So in this episode we're going to talk about how to get to your best book, which I think actually happens during the revision process, we're going to discuss the difference between editing and revision and why revision is so important. You can't avoid it entirely, but also one way you can cut down on spending weeks, months or even years revising if it's not your favorite part of the process, and why you can, and in my opinion should defy what's taught out there about when you should revise your manuscript.

This is a quick solo show with some down and dirty tips to help you get your best book written, which, in my opinion, happens during the revision stage. So let's break this down a bit. What the heck is revision, and how is it different than editing?

When you first type, the end at the end of your book, it feels so good you're done, you might be thinking, yes you are done with the first part, so go pop the champagne eat a bite of chocolate, have a tree, whatever, celebrate, then ignore your beautiful book for a bit. Rest, play, go do something fun, take your mind off of it. When you've had a break, then it's time to get started with the next step, which is revision. I'm not talking about editing. Revision and editing are two very different stages in crafting a really great book. Here's the difference. Editing happens when you fix grammar or punctuation, spelling, you look at your book from the level of the sentence, or the paragraph, you're fixing you're making corrections revision goes much deeper than that and it can take some significant time.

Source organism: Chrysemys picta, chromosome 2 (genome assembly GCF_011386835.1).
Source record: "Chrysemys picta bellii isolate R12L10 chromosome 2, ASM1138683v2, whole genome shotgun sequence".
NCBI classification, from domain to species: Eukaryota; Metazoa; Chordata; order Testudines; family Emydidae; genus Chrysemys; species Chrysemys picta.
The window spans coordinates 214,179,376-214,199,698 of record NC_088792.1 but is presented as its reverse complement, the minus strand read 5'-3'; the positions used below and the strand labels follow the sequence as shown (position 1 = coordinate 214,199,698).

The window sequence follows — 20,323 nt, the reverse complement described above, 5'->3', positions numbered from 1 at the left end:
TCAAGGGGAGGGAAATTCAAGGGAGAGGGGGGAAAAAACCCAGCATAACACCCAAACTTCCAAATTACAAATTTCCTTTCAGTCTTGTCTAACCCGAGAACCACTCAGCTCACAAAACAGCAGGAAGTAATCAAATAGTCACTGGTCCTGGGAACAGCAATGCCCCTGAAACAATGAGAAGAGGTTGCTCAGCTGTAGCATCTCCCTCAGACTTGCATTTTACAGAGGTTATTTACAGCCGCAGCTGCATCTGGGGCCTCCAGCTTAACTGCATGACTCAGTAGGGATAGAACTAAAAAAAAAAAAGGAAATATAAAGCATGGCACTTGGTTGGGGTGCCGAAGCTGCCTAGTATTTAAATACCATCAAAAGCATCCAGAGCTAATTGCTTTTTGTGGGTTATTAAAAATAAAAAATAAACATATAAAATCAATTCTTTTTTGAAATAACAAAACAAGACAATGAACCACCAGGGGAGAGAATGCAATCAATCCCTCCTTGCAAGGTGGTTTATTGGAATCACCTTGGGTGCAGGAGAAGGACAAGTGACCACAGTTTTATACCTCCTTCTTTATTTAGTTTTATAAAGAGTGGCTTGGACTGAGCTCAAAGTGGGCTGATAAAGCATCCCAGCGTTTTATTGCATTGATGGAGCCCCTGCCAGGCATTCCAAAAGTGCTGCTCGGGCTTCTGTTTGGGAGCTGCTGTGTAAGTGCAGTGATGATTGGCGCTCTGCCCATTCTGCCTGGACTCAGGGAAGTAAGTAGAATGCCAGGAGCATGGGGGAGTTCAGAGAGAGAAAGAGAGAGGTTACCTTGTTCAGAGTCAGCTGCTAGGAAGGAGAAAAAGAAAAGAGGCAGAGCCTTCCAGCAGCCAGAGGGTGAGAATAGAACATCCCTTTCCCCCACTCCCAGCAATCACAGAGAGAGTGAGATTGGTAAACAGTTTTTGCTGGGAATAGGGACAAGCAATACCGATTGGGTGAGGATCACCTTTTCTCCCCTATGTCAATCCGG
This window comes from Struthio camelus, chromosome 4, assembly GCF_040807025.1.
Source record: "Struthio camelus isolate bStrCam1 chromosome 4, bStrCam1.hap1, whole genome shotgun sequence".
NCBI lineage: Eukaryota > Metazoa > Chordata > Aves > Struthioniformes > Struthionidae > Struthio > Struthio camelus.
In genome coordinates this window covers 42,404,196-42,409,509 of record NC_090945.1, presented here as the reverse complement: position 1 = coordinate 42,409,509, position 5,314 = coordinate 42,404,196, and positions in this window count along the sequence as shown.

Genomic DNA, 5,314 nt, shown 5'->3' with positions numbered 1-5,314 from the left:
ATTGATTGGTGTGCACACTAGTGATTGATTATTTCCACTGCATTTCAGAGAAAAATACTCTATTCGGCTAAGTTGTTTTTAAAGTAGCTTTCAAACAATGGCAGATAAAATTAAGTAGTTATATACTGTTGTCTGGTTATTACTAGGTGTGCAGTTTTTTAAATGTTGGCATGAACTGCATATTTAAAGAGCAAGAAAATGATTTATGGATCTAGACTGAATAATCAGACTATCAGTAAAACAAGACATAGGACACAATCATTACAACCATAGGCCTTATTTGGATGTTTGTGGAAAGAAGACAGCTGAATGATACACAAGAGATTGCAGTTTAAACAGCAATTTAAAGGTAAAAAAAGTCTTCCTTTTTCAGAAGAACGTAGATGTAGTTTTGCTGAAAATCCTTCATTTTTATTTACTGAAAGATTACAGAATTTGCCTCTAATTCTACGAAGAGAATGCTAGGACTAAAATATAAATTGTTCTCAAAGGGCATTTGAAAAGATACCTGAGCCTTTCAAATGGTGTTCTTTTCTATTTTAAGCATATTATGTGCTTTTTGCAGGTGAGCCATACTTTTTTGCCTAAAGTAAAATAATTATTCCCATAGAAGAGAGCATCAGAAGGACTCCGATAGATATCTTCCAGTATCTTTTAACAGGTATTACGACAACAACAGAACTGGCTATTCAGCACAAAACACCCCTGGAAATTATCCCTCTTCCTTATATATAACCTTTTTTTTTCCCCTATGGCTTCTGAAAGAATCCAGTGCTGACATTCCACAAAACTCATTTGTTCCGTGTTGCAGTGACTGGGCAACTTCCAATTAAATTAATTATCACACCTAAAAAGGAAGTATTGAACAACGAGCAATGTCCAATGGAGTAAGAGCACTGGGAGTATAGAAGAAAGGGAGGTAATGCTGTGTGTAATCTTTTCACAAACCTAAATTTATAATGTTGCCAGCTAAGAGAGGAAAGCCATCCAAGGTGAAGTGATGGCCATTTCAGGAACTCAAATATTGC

Think about the word revision it's re vision, you are getting a new vision of this book. And because of that, as I said it can take time but it's time well spent in producing the best book that you can. Revision is about the structure of your book, really looking at the narrative arc. Have your characters undergone a transformation or in your memoir? Have you have you clearly defined your transformation, or your characters of the people in your book, consistent? Are they developed well? Is there a clear goal that your main character is trying to achieve? And is there a clear conflict that's keeping them from getting there? Are there both internal and external things blocking them from doing what they want to be doing? This is the work that happens in revision and that's big work right looking at that whole structure of your book.